Don’t worry, you’ve got this!
There are many options for treating fibromyalgia. It’s important to remember that treatment for fibromyalgia will try to ease some of your symptoms and improve your overall quality of life, but there’s currently no cure.
Your GP can help you decide what’s best for you, depending on what you prefer and the available treatments. In some cases, several different healthcare professionals may also be involved, such as a:
- Rheumatologist – a specialist in conditions that affect muscles and joints
- Neurologist – a specialist in conditions of the central nervous system
- Psychologist – a specialist in mental health and psychological treatments
Fibromyalgia has many symptoms, meaning that no single treatment will work for all of them. Treatments that work for some people won’t always work for others. You may need to try a variety of treatments to find a combination that suits you and your condition. This normally will be a combination of medication and lifestyle changes.
- Medication - There are many different types of medication that are available to treat fibromyalgia. Your G.P. will know the best to prescribe to you. This may be pain killers, anti-depressants, muscle relaxants, anti-convulsant or anti-psychotic tablets.
- Low Impact Exercise - Swimming, sitting or exercising in a heated pool or warm water (known as hydrotherapy) or following an individually tailored gentle exercise programme could help ease symptoms.
- Cognitive behavioural therapy (CBT) - A talking therapy that aims to change the way you think about things, so you can tackle problems more positively. This will also help with the effects of depression that may accompany your fibromyalgia.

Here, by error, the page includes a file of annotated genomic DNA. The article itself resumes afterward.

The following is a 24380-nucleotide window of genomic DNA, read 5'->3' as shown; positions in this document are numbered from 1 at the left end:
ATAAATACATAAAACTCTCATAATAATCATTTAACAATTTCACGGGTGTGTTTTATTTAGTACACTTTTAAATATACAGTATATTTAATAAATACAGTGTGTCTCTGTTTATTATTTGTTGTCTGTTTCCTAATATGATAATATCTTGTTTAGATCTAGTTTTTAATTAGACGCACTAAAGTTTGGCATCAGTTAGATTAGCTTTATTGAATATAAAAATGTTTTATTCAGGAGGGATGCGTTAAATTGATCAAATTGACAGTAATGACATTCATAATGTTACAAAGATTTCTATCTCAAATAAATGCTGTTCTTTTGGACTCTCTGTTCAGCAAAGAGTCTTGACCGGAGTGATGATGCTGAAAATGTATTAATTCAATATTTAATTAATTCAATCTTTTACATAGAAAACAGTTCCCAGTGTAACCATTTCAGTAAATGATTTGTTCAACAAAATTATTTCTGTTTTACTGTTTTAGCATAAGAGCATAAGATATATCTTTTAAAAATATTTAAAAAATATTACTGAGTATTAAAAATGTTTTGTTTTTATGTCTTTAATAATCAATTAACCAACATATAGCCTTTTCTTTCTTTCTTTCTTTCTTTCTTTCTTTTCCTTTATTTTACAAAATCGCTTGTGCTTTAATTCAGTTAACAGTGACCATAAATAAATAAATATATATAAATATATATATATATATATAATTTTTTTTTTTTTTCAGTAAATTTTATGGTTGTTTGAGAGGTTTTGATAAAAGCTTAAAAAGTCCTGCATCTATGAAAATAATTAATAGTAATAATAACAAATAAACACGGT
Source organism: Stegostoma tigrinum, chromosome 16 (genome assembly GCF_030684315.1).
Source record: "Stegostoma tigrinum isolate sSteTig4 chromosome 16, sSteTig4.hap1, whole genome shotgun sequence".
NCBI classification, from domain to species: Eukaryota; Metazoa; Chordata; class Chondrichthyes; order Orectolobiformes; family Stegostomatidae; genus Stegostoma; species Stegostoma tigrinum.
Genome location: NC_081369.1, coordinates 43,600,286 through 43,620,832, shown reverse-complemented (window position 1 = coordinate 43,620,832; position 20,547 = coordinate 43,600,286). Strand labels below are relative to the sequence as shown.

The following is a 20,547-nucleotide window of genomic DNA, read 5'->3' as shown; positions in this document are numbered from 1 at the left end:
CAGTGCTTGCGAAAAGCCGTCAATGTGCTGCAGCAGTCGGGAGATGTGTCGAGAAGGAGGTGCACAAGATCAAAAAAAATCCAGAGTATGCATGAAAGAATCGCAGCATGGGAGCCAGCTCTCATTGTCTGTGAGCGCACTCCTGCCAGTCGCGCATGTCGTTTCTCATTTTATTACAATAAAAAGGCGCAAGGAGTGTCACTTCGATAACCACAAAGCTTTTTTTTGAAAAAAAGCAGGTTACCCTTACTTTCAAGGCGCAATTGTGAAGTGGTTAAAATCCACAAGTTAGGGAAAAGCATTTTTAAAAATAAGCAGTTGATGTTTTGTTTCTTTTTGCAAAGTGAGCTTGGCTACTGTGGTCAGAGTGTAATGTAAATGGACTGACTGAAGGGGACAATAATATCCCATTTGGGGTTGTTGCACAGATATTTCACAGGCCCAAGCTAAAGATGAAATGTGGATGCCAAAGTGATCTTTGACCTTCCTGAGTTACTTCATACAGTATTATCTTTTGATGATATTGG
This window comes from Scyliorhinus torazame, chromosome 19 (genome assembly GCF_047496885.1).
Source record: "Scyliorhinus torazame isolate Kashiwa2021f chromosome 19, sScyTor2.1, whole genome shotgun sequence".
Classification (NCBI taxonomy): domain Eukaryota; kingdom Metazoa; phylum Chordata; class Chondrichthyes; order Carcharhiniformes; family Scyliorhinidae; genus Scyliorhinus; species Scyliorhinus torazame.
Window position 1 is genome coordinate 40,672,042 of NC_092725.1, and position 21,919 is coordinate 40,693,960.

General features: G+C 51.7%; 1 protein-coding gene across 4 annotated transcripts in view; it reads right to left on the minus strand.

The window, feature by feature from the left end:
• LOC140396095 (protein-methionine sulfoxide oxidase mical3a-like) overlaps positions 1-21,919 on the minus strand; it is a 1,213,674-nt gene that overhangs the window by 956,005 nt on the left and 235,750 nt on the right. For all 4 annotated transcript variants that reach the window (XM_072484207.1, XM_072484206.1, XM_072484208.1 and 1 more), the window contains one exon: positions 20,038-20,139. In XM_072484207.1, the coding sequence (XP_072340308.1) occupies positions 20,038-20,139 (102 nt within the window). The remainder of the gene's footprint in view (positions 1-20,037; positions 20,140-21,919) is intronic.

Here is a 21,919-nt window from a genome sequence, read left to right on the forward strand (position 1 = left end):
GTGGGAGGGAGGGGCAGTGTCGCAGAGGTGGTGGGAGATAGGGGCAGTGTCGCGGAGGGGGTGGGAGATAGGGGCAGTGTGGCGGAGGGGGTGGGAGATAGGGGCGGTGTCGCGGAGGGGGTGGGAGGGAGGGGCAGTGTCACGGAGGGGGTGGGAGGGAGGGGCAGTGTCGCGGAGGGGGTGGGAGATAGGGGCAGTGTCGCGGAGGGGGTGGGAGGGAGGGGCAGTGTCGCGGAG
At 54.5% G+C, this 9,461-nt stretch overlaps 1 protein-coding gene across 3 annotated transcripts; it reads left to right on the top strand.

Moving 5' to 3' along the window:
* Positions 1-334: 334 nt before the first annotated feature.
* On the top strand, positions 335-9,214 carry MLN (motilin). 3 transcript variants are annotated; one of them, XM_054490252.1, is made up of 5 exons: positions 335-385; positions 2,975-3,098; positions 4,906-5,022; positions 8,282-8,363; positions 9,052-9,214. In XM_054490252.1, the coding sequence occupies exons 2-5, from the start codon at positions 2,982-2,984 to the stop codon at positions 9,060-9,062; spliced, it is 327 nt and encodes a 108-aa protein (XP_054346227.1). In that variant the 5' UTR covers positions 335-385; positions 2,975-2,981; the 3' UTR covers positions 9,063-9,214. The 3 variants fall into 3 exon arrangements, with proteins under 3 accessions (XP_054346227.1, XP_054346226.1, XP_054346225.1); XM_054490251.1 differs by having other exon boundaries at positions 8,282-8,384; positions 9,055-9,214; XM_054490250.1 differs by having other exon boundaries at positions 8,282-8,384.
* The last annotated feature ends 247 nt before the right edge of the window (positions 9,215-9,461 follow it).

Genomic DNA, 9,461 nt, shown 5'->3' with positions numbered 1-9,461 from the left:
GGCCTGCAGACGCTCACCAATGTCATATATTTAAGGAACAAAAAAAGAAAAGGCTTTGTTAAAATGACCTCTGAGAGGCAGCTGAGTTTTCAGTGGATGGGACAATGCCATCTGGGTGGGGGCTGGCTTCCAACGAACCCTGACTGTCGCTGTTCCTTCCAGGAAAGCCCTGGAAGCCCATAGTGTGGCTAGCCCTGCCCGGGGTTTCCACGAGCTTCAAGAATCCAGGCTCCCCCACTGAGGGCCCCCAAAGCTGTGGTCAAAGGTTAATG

- Relaxation techniques - Meditation and mindfulness can help relax you and provide great self-care for when dealing with flare ups.
- Alternative Therapies - Some people with fibromyalgia try complementary or alternative treatments, such as acupuncture, massage manipulation or aromatherapy (1).
Restless Leg Syndrome
Studies also show that people suffering from fibromyalgia are more likely to experience restless legs syndrome. This disorder causes the urge to move your legs along with uncomfortable sensations and further impact on sleep for Fibro sufferers. However, there is an effective treatment for restless legs syndrome which is likely to improve the quality of life for sufferers (2).
There isn’t one set treatment plan for every fibromyalgia sufferer. Contact your G.P. and follow the treatment plan given by your consultant.
Do you need support going through your treatment?
Many people find support groups helpful, knowing you are not alone in going through this condition can really help. Just by talking to someone who knows what you’re going though can make you feel better. Find out more about Fibromyalgia UK and how they can help you through the condition here.